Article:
No matter what humans do, Nature seems to do it better. The motor has revolutionised human life since it was invented but Mother Nature has been harnessing mechanical power even before there were humans on Earth!
A billion tiny machines — a thousand times smaller than one human hair — work incessantly inside living organisms to keep them going.
An Indian research team led by Roop Mallik of the Tata Institute of Fundamental Research (TIFR), Mumbai, recently opened a new window into the workings of nano molecular motors found in each living cell.
From helping sperm swim towards an egg, to moving neurons long distances to form brain circuits, to fetching disease-causing bacteria so that they can be killed, these motors — or motor proteins to be precise — do it all. Without them, we cannot blink, walk or eat, forget the hundreds of other functions that go on inside our body without our knowledge. And viruses hijack these proteins to get inside a cell and infect it.
Each living cell is amazingly organised. They have several compartments at specific locations, many of which work like specialised factories. The motors transport raw materials required for these factories as well as the finished products created there.
All biological processes require force. For instance, you must generate force to move around. Similarly, cells must generate force to divide. “At a molecular level this force is generated by a motor protein,” says Mallik, a trained physicist who was attracted to biology because of the “challenges” offered by the subject.
There are three different types of motor proteins — dynein, kinesin, and myosin. The force generated by each motor protein is extremely tiny — less than one-trillionth of a Newton. (One Newton is the force required to move an object weighing one kilo to a distance of one metre in a second.) While dyneins move cargo towards the centre of the cell, kinesins move them away from the centre. Myosins are found mainly in muscle cells and are responsible for functions such as walking.
Multiple motors usually have to work in tandem to execute a job. “How these motors team up to generate the required force is extremely important. Our work measures this collective force inside living cells,” explains Mallik.
The work that appeared in the latest issue of Cell journal focuses on dynein, whose working has been a mystery to scientists. Compared to the other two, it is weak and inefficient, but Nature turns to this motor protein when there is need to generate large, persistent forces.
To find how dynein motors work in a team, Mallik’s students, including Arpan Rai, shone a power laser beam on a tiny spot inside a mouse cell. The laser beam could “trap” small objects inside the cells that are moved around by the tiny motors. As the beam fell on them, these motors tried their best to pull objects they were carrying out of the light. “Each dynein showed a special ability to shift gears, just like you shift gears in your car to go uphill. Therefore, each dynein in a team could speed up or slow down… This allowed the dyneins to bunch closer together as they were pulling. The bunching helped dyneins to share their load equitably and work efficiently to generate large forces,” says Mallik.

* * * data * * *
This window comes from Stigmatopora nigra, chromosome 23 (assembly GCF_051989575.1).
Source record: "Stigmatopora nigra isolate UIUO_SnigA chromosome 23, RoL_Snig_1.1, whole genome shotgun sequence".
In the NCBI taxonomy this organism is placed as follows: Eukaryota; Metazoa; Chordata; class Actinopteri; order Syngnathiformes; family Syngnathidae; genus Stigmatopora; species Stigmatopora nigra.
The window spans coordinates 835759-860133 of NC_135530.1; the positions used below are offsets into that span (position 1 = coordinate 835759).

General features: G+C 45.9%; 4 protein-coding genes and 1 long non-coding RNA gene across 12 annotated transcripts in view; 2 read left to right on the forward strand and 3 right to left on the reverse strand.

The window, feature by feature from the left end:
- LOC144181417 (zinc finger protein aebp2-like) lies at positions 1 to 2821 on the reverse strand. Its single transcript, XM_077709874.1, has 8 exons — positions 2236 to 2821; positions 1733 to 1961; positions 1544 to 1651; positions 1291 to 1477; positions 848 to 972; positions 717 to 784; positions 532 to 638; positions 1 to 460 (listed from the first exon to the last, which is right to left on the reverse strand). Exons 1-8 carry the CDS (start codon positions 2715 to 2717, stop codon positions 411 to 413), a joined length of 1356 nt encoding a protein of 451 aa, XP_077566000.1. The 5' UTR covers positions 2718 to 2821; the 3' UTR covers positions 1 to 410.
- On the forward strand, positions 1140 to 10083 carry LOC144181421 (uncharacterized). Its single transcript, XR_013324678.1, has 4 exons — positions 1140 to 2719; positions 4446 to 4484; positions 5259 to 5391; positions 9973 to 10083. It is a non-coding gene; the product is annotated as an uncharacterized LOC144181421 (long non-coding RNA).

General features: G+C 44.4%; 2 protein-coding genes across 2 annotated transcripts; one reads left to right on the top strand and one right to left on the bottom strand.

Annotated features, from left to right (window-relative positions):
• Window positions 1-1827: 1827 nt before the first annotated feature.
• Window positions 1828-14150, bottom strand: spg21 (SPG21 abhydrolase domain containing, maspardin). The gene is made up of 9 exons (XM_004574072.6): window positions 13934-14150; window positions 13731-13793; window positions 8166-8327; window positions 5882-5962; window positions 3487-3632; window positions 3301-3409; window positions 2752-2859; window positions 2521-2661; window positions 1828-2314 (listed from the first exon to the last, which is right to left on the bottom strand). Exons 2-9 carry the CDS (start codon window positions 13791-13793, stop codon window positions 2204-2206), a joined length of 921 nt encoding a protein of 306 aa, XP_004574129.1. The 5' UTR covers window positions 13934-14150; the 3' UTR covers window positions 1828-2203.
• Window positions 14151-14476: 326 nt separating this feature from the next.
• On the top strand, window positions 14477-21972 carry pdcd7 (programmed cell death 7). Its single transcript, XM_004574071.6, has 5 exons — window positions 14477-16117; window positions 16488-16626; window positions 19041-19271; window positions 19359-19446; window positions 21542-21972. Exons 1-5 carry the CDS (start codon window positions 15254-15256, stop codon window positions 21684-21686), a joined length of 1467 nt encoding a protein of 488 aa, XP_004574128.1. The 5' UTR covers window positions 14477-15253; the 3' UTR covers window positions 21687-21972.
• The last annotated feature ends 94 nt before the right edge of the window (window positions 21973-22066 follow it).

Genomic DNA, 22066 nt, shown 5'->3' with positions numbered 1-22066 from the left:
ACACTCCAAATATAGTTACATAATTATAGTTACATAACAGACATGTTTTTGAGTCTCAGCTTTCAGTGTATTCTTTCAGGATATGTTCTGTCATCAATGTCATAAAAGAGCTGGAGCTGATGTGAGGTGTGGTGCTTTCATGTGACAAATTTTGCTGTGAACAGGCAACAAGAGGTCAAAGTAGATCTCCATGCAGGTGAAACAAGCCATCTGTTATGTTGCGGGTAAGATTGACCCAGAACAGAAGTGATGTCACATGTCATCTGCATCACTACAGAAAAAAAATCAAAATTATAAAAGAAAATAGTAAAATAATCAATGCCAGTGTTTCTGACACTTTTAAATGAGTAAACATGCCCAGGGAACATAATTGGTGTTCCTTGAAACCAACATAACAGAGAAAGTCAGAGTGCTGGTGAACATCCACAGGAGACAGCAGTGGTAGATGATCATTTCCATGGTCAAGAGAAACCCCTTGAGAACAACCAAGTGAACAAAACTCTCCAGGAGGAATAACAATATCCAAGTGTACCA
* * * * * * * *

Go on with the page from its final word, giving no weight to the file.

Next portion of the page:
Apart from Mallik and Rai, others involved in the study are Ashim Rai, Avin Ramaiya and Rupam Jha — all present or former students of Mallik.
“The results are surprising,” says Ron Vale of the department of cellular and molecular pharmacology at the University of California, San Francisco. These tiny motors have been studied outside of cells for many years. However, it has been difficult to understand how they behave inside living cells. “There are two opposing motors that move material in opposite directions inside the cell, but the new study shows that they work very differently. One motor (dynein) is designed to function like a team of well-trained horses. The other motor (kinesin) is better suited for pulling cargo as a solo motor or in small numbers,” Vale says.
“This study sets new standards of how molecular motors can be studied in living cells and provides important insights into how molecular transport is controlled,” Vale adds.
Apart from increasing our understanding of how cells work, the findings may have clinical implications. Dynein is an essential protein and small mutations in it have been found to lead to stunted development in the embryonic stage. Dyneins play a pivotal role in moving neurons over long distances when brain circuits are being formed. Defects in dyneins are known to cause the lissencephaly syndrome — inadequate development of the brain.
“Further research is need to understand what would happen if dynein’s gear fails to work. Perhaps one day antiviral therapies can be developed by specifically inhibiting dynein on a virus. For this, we need to understand how the virus particle hijacks dynein and uses its force to move inside cells,” says Mallik.
This is one motor that still has humans puzzled.